London - India captain Mahendra Singh Dhoni insisted Wednesday his side had been right to complain about the conduct of England's James Anderson.
England seamer Anderson was charged by the International Cricket Council (ICC) on Tuesday for allegedly "abusing and pushing" India's Ravindra Jadeja during last week's drawn first Test at Trent Bridge.
If the charge is upheld, Anderson could be banned for as many as four Tests.
The ICC confirmed later Wednesday that England had charged Jadeja in response.
England captain Alastair Cook suggested at a pre-match press conference at Lord's, ahead of Thursday's second Test, that India's complaint had been a deliberate tactic to get Anderson banned from the rest of the five-match series.
However, Dhoni -- speaking later at Lord's -- said: "We felt what happened was wrong so we went ahead with the charges.
"It's not something that we have done. Let's realise the fact.
"In a press conference you can ask me tough questions.
"I have the right to answer them or not to answer them, but in no way can I go and touch you or you can come and touch me," the wicketkeeper-batsman added. Dhoni added: "It was good on Jadeja's part to not really do something.
"It could have gone a bit far, but I felt he addressed this in the most appropriate manner.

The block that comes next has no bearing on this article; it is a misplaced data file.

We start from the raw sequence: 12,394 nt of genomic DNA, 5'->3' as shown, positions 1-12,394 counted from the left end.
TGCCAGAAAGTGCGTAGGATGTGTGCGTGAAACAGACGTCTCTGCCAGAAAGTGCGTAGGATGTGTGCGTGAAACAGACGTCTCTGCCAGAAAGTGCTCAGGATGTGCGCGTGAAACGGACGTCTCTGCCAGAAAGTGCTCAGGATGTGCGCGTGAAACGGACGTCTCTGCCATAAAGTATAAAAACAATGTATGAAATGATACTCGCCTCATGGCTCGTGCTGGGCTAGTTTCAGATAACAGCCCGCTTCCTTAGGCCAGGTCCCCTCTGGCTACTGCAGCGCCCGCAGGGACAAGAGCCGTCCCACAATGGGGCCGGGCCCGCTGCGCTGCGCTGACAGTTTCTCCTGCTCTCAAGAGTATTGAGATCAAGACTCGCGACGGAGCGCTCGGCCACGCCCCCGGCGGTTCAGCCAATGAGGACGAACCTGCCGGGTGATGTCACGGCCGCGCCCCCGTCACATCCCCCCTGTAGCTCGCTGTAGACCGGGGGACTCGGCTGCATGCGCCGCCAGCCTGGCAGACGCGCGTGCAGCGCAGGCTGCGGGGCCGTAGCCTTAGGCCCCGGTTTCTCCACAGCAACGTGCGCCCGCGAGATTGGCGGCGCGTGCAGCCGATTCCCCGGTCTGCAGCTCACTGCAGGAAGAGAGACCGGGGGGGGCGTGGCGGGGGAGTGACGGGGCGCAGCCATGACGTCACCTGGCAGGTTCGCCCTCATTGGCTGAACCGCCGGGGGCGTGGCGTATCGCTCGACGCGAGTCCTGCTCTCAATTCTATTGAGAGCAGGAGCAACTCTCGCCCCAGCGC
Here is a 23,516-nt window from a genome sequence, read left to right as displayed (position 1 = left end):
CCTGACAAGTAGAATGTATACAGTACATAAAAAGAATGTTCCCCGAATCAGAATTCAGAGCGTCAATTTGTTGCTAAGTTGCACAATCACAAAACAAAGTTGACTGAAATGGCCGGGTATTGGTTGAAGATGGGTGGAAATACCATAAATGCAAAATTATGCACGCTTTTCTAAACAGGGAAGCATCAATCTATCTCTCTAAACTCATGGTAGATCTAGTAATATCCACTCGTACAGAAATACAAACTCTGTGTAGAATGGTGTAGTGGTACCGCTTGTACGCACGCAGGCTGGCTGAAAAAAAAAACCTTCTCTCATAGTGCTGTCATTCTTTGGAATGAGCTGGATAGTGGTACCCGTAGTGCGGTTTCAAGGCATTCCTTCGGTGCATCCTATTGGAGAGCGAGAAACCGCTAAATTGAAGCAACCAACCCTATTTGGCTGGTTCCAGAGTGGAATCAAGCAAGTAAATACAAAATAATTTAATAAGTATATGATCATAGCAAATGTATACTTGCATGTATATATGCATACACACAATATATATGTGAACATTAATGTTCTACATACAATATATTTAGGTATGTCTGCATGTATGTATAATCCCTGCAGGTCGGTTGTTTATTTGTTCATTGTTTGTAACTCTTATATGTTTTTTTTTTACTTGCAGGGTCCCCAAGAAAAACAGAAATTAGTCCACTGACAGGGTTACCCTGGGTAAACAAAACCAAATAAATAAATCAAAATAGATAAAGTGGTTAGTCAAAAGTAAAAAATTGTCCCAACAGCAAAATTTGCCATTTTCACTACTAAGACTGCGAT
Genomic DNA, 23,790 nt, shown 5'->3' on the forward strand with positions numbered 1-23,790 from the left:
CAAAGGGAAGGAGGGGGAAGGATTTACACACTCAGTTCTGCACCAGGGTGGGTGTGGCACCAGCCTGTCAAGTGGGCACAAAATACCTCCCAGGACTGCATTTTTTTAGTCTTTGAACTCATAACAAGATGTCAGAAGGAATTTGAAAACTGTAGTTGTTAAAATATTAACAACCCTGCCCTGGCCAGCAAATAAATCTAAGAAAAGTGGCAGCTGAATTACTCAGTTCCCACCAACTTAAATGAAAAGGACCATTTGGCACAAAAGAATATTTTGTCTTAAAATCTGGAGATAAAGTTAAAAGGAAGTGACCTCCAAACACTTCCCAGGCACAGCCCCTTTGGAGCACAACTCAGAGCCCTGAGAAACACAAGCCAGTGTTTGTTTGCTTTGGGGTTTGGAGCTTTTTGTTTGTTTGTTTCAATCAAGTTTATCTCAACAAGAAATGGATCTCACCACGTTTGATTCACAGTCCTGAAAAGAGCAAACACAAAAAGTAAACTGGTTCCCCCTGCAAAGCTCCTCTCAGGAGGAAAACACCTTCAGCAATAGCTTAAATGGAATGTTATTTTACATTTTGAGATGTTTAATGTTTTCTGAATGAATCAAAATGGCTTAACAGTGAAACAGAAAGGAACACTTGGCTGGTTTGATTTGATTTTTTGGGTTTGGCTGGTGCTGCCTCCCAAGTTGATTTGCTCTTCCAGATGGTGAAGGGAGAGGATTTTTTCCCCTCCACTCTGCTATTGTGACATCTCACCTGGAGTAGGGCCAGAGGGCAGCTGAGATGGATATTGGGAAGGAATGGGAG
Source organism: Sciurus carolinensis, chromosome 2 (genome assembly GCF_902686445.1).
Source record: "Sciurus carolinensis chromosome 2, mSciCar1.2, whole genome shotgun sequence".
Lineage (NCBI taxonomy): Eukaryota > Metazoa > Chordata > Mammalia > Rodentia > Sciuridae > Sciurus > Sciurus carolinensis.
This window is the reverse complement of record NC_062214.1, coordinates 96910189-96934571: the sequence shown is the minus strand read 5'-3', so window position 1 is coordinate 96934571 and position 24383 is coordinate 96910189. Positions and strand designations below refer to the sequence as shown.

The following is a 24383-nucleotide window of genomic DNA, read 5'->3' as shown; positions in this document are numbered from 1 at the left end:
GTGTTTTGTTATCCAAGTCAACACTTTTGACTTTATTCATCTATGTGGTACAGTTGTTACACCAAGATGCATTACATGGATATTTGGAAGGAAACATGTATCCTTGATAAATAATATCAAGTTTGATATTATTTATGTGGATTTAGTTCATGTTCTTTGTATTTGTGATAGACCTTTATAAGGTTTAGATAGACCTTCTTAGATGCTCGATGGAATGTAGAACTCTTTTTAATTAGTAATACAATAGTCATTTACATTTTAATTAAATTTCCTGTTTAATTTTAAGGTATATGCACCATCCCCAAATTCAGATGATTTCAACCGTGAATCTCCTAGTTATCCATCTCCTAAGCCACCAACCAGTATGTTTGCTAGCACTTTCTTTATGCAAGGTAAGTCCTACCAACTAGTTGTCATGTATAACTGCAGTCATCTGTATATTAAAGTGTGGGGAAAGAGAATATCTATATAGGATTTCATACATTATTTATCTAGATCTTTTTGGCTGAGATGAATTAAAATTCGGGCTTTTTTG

"Someone has to back off at the right time. At the end of the day we play sport and lot of people look up to us, and there is a lot of responsibility on us."
Earlier on Wednesday, Cook accused India of making a "mountain out of a molehill" in an effort to try to get Anderson banned.
"I think so, I think that's pretty much where it's come from," Cook said. "It's probably a little bit of a tactic by India.
"For Jimmy, all the lads will rally round him. He's a stalwart of our side."
Cook added he believed completely the version of events that Anderson had told him but that, under ICC regulations, he could not reveal the conversation.
The incident involving Anderson and Jadeja is said to have happened after the players left the field for lunch on Thursday's second day, when the Indian was batting, and taken place as the teams entered the narrow corridor of the Trent Bridge pavilion.
The ICC confirmed Wednesday that England team manager Phil Neale had charged Jadeja with committing a Level Two offence rather than the more serious Level Three charge laid by his India counterpart Sunil Dev against Anderson.
This appeared to be a move by England designed to avoid admitting that a physical confrontation had taken place.
"It is alleged that after the players left the public area and entered the pavilion, Jadeja turned suddenly and took steps towards Anderson in an aggressive and threatening manner," an ICC statement issued Wednesday said.
All Level Two breaches are punishable by a fine of between 50-100 percent of a player's match fee and/or a ban of one Test.
However, no date has yet been set for an ICC judicial officer to consider either Anderson or Jadeja's case, although the governing body said Tuesday a hearing would take place "as soon as reasonably practicable".
Both Anderson and Jadeja are now likely to remain available for the second Test and next week's third match in Southampton as any hearing will probably not take place before then.